Federal Minister for Urban Infrastructure Paul Fletcher said the consortium of Laing O’Rourke, AECOM and Kellogg, Brown & Root had won the alliance contract to separate the interstate freight rail line from the Outer Harbor passenger line and build a rail underpass at Park Terrace.
“This project will deliver substantial benefits for transporting freight across the country by rail, while reducing the number of heavy freight vehicles using the road network,” Mr Fletcher said.
“Currently freight trains must give way to Outer Harbor passenger trains resulting in delays to rail freight network services.
“This upgrade will improve the productivity of the national rail freight network, not only by reducing those delays, but also by enabling around 20 per cent longer, 1800-metre freight trains to operate between Adelaide and Melbourne.”
South Australian Transport and Infrastructure Minister Stephen Mullighan said there would also be significant benefits to the road network, with the removal of the level crossing at Park Terrace.
“Almost 50,000 vehicles use this part of the Inner Ring Route every day but with 160 daily passenger train movements through the level crossing traffic is held up by a total of more than two hours every day,” he said.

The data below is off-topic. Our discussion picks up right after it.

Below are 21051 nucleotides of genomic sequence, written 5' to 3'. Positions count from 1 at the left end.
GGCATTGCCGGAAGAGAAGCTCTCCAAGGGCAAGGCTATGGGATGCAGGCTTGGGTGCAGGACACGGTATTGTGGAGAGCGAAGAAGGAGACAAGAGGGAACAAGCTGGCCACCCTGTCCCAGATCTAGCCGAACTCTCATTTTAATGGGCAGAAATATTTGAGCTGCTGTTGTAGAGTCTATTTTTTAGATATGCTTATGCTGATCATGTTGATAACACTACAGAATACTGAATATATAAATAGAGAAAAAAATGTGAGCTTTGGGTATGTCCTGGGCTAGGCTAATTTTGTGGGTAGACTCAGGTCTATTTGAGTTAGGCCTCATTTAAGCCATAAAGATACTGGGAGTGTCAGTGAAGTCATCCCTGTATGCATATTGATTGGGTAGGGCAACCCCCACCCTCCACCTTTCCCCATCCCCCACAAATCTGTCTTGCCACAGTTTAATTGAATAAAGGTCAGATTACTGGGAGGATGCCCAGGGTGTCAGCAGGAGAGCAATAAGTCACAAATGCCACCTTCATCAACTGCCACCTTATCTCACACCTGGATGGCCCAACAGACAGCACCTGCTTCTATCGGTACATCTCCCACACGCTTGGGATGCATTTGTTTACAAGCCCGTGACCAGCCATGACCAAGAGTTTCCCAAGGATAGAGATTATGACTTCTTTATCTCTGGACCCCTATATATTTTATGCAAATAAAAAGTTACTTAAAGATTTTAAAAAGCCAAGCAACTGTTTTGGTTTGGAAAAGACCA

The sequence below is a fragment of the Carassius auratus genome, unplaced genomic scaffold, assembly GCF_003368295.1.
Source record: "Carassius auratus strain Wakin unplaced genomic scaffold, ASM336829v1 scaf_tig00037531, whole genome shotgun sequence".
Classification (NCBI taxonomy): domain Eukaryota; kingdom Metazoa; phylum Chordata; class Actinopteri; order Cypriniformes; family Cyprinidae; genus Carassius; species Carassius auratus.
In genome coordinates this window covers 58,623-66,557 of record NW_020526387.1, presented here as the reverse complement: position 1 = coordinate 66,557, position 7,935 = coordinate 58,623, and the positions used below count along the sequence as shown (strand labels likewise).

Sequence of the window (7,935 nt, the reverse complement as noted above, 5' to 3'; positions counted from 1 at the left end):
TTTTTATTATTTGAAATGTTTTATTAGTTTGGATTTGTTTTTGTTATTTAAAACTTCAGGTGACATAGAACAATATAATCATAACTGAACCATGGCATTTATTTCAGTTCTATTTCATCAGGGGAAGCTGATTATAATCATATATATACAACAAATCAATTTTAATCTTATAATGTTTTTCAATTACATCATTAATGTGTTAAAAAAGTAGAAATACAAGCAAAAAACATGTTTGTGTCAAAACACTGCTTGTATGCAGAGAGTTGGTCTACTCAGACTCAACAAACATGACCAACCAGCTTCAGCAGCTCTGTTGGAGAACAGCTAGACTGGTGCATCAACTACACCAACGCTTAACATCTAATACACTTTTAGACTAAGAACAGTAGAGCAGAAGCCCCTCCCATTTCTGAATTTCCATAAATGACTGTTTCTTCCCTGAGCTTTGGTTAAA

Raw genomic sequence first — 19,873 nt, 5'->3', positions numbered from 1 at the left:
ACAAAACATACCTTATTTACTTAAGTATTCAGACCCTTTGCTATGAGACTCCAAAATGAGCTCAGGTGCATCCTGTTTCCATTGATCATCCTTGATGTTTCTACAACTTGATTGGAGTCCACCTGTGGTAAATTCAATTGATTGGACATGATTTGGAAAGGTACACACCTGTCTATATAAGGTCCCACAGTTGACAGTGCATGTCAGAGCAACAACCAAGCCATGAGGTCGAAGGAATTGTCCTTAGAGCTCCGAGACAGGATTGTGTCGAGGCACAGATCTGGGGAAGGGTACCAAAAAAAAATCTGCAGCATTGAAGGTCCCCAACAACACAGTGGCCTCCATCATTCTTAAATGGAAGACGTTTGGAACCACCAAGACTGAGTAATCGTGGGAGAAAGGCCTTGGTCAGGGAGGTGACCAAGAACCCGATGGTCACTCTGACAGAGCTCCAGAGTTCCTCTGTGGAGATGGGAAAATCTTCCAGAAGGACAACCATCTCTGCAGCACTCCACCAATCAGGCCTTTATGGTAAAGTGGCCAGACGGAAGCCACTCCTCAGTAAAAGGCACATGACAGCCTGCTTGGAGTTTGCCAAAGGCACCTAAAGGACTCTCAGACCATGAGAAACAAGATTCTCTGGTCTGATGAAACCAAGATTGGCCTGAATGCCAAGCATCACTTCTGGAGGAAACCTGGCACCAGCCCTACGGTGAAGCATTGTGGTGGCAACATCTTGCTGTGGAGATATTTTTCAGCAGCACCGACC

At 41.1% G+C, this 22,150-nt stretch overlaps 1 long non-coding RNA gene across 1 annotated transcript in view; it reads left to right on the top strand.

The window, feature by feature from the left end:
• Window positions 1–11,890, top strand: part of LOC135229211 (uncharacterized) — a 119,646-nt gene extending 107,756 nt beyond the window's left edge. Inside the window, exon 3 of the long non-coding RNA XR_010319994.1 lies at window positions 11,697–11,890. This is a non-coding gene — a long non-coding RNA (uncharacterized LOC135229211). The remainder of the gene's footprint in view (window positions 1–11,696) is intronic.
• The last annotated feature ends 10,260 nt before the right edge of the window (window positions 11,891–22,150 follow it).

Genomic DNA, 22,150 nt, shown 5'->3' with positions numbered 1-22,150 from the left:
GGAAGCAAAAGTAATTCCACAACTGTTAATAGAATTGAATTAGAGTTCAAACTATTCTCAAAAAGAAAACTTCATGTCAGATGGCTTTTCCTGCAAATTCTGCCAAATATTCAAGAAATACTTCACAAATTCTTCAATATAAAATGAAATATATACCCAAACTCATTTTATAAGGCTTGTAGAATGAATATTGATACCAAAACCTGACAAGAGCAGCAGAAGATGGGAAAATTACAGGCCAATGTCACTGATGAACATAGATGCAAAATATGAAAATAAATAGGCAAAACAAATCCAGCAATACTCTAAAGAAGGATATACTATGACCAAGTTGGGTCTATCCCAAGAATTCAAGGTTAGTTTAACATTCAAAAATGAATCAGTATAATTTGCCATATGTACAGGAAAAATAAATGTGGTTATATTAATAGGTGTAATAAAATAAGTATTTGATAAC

“About 11 freight trains a day travel through the Torrens junction, closing the Torrens Road and Hawker Street level crossings for up to six minutes each time.
“Removing the need for freight trains to stop at Torrens junction will also mean they don’t have to slow down or stop through the Torrens Road and Hawker Street level crossings, reducing traffic delays at these locations.”
The Torrens Rail Junction project will feature a new lowered railway station at Bowden, improving connections to the Bowden Urban Village, Entertainment Centre, park lands and local area, including a new shared pedestrian and cycling path.
The Torrens Rail Junction project is the second stage of the $357.6 million Goodwood and Torrens Junctions project.
Stage two works also include a new pedestrian and cycling overpass at Goodwood to complete the popular Mike Turtur bikeway - Adelaide’s busiest cycling route used by up to 1000 cyclists a day.
Together these projects are expected to support on average about 212 jobs a year during construction and will be delivered in line with the State Government’s Industry Participation and Steel Procurement policies.
Stage one, the Goodwood Junction, was completed in 2013, improving rail safety and productivity by eliminating the delays caused by the freight line crossing the Seaford passenger line.
Stage one also delivered the Adelaide Showground Station in 2014, which caters to more than 100,000 passengers a year.
The Australian Government is contributing $189.4 million towards this $357.6 million project.
For more information visit the Torrens Rail Junction Project website.